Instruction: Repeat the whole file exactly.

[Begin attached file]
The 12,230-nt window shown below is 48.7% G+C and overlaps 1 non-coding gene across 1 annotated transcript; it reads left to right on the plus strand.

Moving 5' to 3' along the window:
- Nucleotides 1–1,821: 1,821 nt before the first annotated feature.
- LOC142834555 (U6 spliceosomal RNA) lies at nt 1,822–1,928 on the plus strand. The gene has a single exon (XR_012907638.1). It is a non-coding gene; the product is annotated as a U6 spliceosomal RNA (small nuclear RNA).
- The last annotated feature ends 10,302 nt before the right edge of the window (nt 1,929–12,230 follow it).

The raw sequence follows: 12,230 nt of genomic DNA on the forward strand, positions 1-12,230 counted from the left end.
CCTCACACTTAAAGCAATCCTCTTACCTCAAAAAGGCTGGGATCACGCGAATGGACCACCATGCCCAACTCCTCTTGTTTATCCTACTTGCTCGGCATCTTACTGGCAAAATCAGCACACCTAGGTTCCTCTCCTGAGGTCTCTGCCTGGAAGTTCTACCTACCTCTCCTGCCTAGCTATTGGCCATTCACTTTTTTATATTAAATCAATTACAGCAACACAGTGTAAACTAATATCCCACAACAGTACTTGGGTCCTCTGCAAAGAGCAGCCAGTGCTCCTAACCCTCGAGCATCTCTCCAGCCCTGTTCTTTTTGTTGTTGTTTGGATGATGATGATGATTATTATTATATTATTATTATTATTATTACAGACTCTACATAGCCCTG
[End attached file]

The 12,230-nt window shown below is 48.7% G+C and overlaps 1 non-coding gene across 1 annotated transcript; it reads left to right on the plus strand.

Moving 5' to 3' along the window:
- Nucleotides 1–1,821: 1,821 nt before the first annotated feature.
- LOC142834555 (U6 spliceosomal RNA) lies at nt 1,822–1,928 on the plus strand. The gene has a single exon (XR_012907638.1). It is a non-coding gene; the product is annotated as a U6 spliceosomal RNA (small nuclear RNA).
- The last annotated feature ends 10,302 nt before the right edge of the window (nt 1,929–12,230 follow it).

The raw sequence follows: 12,230 nt of genomic DNA on the forward strand, positions 1-12,230 counted from the left end.
CCTCACACTTAAAGCAATCCTCTTACCTCAAAAAGGCTGGGATCACGCGAATGGACCACCATGCCCAACTCCTCTTGTTTATCCTACTTGCTCGGCATCTTACTGGCAAAATCAGCACACCTAGGTTCCTCTCCTGAGGTCTCTGCCTGGAAGTTCTACCTACCTCTCCTGCCTAGCTATTGGCCATTCACTTTTTTATATTAAATCAATTACAGCAACACAGTGTAAACTAATATCCCACAACAGTACTTGGGTCCTCTGCAAAGAGCAGCCAGTGCTCCTAACCCTCGAGCATCTCTCCAGCCCTGTTCTTTTTGTTGTTGTTTGGATGATGATGATGATTATTATTATATTATTATTATTATTATTACAGACTCTACATAGCCCTG